Four years ago, much of East and Southeast Asia was hit by a financial crisis - bank failures, corporate collapses and mass layoffs. The affected countries were implementing reforms and making good strides at recovery, but then the high technology industry began its slowdown. And now, experts say, Asia is beginning to feel the economic impact of the September 11 terrorist attacks.
Even before the attacks, the U.S. and Japanese economies were showing signs of strain. The high technology sector was suffering, and economists were talking about a possible recession.
Now, there is no question. Demand is down and companies are reporting sharply lower profits. These declines are being felt throughout the global economy, especially in Asia where governments are lowering their growth targets.
According to David DeRosa, a professor of finance at the Yale University School of Management, Asia is going to be in substantial economic trouble for some time to come. "I don't think that Asia, by itself, is going to return to prosperity and growth until the United States and possibly Europe return to some really solid growth," he said. "I think they're passengers on the train at this point."
The signs of economic downturn are visible throughout the region. Taiwan reports a record high unemployment rate for September. The world's largest microchip maker, South Korean company Samsung, posted its first operating loss in 14 years in the July to September quarter. Leading Japanese technology companies, like Fujitsu, Hitachi and Toshiba, are reporting lower profits and job cuts. And Indonesian vice president Hamzah Haz has warned of an economic collapse, saying there have been massive layoffs and the gap between rich and poor is widening.
Professor DeRosa who has written a book about Asia's economic troubles, called "In Defense of Free Capital Markets," says Indonesia is a separate case because its economy is tied to its political uncertainty. But he says other economies, such as Malaysia, Thailand, and Taiwan, have suffered greatly because their governments promoted business growth in just one sector: the high technology industry.
"What you had was a prolonged period of time in which governments coerced and incentivized investment in specific industries," explained Mr. DeRosa. "So you had government directed investment in what the government thought was hot and would stay hot. ... And you know what? The government was wrong. They didn't diversify. It wasn't a diversified plan. It was a highly focused bet on technology. In other words, If we can't become a manufacturer of electronic components for computers, if it doesn't say 'made in Malaysia,' we've failed."
For Mr. DeRosa, that approach worked for several years with double-digit growth rates. But he adds it came from government directed development, not free market factors, and he is concerned about continued government involvement in the private sector in Asia.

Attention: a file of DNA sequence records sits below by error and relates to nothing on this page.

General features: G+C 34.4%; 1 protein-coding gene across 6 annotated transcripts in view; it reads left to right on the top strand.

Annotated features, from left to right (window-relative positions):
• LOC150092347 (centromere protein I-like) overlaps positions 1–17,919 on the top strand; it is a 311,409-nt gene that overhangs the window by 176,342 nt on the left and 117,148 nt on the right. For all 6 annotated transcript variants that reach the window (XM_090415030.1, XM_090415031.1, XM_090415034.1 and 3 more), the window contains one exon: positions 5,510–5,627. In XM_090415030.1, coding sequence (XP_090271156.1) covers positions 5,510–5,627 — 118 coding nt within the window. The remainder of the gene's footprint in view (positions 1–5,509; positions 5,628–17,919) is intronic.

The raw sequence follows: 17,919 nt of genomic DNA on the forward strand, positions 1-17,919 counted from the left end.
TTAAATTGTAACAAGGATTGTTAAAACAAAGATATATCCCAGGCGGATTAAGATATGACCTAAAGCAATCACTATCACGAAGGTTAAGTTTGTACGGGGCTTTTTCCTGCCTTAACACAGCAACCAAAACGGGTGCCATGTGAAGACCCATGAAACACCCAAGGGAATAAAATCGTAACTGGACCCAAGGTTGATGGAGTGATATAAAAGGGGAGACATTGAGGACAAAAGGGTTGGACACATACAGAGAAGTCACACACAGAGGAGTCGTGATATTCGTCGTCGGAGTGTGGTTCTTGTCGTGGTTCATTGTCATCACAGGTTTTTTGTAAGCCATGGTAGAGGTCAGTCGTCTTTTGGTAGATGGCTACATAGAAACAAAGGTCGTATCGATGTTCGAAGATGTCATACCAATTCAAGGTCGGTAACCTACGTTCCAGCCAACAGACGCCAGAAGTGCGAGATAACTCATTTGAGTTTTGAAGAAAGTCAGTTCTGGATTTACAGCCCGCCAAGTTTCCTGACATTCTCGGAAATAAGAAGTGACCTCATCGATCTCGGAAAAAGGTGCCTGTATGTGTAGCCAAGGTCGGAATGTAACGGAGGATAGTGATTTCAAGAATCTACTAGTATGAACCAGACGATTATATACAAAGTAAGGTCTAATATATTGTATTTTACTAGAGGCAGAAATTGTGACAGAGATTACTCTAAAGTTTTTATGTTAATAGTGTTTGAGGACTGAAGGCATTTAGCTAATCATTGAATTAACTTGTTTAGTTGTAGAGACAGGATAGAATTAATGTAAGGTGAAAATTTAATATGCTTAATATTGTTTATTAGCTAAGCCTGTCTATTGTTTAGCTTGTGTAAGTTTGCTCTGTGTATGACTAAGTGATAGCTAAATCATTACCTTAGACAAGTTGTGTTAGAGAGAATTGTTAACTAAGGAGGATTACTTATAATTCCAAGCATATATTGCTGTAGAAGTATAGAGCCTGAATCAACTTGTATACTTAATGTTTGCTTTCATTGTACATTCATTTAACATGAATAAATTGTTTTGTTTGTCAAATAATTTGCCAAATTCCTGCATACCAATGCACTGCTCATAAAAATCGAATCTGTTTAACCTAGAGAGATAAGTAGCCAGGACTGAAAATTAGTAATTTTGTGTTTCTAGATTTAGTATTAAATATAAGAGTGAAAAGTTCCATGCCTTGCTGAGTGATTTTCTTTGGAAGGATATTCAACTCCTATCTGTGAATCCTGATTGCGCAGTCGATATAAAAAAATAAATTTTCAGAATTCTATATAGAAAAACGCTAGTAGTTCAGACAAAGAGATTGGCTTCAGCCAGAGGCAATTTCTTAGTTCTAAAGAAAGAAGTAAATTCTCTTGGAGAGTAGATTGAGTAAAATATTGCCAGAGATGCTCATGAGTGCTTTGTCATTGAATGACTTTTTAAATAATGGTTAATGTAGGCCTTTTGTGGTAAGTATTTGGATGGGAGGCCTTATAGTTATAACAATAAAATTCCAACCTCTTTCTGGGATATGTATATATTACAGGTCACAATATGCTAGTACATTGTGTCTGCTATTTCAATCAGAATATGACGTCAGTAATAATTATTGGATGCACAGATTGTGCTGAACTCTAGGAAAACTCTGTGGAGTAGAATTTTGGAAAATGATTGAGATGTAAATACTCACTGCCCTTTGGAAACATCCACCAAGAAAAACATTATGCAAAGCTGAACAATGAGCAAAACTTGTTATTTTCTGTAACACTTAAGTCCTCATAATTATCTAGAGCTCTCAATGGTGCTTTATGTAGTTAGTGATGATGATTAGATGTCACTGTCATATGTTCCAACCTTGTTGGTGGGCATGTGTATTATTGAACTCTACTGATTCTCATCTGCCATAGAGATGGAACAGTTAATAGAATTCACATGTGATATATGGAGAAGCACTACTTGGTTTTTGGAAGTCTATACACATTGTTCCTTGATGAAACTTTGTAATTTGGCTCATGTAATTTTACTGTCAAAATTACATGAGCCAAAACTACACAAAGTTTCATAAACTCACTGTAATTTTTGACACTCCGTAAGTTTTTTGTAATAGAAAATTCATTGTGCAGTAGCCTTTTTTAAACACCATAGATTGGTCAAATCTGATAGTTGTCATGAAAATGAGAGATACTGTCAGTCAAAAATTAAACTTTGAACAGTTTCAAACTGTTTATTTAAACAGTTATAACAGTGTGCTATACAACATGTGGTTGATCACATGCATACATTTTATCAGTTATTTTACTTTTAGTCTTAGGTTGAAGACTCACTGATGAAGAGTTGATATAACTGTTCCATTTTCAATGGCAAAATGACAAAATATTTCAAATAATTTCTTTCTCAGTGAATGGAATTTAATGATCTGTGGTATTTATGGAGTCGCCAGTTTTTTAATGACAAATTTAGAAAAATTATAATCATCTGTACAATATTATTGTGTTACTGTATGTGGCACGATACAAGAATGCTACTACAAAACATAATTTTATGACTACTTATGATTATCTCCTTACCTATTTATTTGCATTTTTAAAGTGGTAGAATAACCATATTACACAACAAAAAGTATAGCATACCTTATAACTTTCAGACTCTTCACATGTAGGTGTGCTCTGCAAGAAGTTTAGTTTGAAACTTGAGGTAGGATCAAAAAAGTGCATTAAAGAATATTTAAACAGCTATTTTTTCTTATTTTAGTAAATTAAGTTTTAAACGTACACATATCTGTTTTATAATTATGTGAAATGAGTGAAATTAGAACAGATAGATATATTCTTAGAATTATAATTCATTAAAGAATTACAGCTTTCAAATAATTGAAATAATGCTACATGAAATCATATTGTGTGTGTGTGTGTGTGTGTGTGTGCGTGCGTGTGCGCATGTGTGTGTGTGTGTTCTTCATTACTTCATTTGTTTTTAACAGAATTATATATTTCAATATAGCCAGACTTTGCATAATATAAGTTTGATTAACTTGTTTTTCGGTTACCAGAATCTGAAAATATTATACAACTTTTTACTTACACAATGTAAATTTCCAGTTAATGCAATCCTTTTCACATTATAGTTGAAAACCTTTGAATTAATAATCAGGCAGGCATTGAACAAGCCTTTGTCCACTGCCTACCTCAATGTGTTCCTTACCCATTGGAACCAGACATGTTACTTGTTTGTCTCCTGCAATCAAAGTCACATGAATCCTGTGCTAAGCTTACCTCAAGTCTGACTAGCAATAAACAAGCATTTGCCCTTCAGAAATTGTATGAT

A United Nations experts group recently recommended that Asian countries try to offset the decline in demand from other regions by engaging in targeted state spending on rural infrastructure projects. Professor DeRosa presumes that fiscal stimulus through infrastructure projects can promote economic recovery. He notes that Japan has tried that repeatedly without success since 1990.
Mr. DeRosa expects the U.S. and European economies to recover from the downturn caused by September 11 by the end of next year. That will help Asian economies, he says, but their governments also need to step back from economic planning and instead let capital markets function.
"When was the last time you saw a real good proxy fight with management being ousted in Asia?" he asks. "Are the banks doing arms-length lending. In other words, do the banks have the power to say, 'No, I'm not going to lend you money for another chip factory. That's stupid. We don't need it.'"
Southeast Asia specialist James Clad expects a severe economic fallout in Asia from the September 11 attacks, including a new wave of corporate bankruptcies and bank failures. And he thinks Asian officials do not seem to be addressing the problems. Mr. Clad, a consultant with Cambridge Energy Research Associates in Washington, says countries such as Indonesia and Thailand used two main tools to pull out of the financial crisis of 1997 and 1998: increased exports and government economic incentives. For him, those options are no longer available.
"The way those countries have responded, by seeking to pile on exports to what was at least for many years seen as an inexhaustible American import appetite and to also give tax breaks and other things that amounted to domestic stimuli for economic activity, both those approaches, relying on foreign trade and relying on domestic stimuli, are now used up," said Mr. Clad. "They're exhausted. Exports to the United States are declining precipitously. The deficit per GDP in most of these affected countries is very high, and there's no room to further finance public sector debt in order to keep economic growth going."
Mr. Clad says the ministers at the recent Asia Pacific economic meeting in Shanghai all know about what he calls "the pending second wave consequences" of the Asian financial crisis. But he adds they chose instead to focus their talks on terrorism and trade globalization through the World Trade Organization.